A bogus transporter who stole the identity of a legitimate hauler was able to steal at least a dozen new and used luxury vehicles from unsuspecting dealerships. The crime went unnoticed until weeks later when it was too late to retrieve the vehicles.
Although in this case the fraud was difficult to detect, security experts say dealers can adopt procedures to reduce the risk of theft, aid law enforcement authorities and reduce the dealership's liability.
-- Inspect the carrier's ID before releasing vehicles for shipment and make sure the photo matches the physical appearance of the trucker, says Michael Charapp, a McLean, Va., dealer attorney.
-- Photocopy the driver's license. Stefan Smith, owner of the Tennessee dealership Lexus of Memphis, says he requires employees to photocopy carrier licenses, after getting stung in the recent scam. If the vehicle is stolen, the photocopy will help law enforcement authorities in their investigation, Charapp says.
-- Contact the dealer or customer who ordered the delivery to confirm the hauler's identity. "The dealership should have specific instructions from the buyer about which hauling company is being used and who is picking up the car," Charapp says.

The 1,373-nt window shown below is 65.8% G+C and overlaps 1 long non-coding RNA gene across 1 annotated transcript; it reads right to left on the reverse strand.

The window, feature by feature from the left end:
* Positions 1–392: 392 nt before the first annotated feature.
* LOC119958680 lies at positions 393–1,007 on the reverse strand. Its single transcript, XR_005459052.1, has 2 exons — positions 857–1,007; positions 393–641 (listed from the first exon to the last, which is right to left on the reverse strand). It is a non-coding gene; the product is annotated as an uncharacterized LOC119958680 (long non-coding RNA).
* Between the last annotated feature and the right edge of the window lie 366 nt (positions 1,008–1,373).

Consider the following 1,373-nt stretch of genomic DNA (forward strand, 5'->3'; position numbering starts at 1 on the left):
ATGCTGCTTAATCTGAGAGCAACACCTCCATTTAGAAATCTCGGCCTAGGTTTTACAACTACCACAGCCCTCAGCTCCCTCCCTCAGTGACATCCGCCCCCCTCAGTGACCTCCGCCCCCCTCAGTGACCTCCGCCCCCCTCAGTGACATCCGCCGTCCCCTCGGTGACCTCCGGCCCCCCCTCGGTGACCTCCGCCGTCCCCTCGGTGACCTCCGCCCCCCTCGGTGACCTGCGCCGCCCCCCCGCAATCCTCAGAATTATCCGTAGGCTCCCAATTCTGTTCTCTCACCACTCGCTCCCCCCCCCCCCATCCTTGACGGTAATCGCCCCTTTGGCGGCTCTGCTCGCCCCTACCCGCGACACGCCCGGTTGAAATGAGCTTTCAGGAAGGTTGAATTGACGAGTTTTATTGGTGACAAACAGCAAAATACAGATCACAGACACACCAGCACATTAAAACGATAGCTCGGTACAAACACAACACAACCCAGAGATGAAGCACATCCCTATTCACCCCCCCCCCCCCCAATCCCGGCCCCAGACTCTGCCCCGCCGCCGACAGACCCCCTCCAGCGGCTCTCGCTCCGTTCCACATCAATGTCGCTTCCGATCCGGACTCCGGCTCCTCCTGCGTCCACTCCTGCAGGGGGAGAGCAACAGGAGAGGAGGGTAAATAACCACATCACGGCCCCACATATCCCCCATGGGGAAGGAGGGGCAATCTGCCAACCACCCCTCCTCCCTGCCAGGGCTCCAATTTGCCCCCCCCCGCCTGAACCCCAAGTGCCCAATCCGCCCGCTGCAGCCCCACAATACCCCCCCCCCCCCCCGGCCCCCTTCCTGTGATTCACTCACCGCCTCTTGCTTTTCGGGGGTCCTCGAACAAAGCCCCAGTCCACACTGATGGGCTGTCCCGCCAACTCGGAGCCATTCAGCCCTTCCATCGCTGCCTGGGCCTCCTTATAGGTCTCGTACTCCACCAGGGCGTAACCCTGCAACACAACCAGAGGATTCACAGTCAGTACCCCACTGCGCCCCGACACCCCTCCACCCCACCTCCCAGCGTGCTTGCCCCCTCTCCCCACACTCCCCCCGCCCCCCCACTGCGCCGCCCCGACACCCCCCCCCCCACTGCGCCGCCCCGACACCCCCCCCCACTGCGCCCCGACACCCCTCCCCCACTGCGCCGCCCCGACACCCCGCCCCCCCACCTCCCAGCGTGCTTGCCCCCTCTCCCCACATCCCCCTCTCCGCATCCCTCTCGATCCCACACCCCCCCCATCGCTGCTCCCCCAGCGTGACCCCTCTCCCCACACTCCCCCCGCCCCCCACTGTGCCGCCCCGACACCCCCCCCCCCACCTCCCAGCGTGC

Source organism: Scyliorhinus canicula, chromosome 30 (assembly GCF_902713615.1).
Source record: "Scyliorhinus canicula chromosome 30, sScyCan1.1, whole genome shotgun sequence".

-- When hiring a carrier, write a delivery deadline in the shipping contract, says Alan Walker, security director for the auto auction company Manheim. Keep a log of vehicle shipments, and make sure carriers make timely deliveries.
-- Make sure the dealership has "extended" theft insurance on its vehicle inventory. Bob Tschippert, senior vice president and head of Zurich North America's global automotive operations, says extended theft insurance protects a dealership in cases of deception and it is normally included in the dealer's open-lot coverage.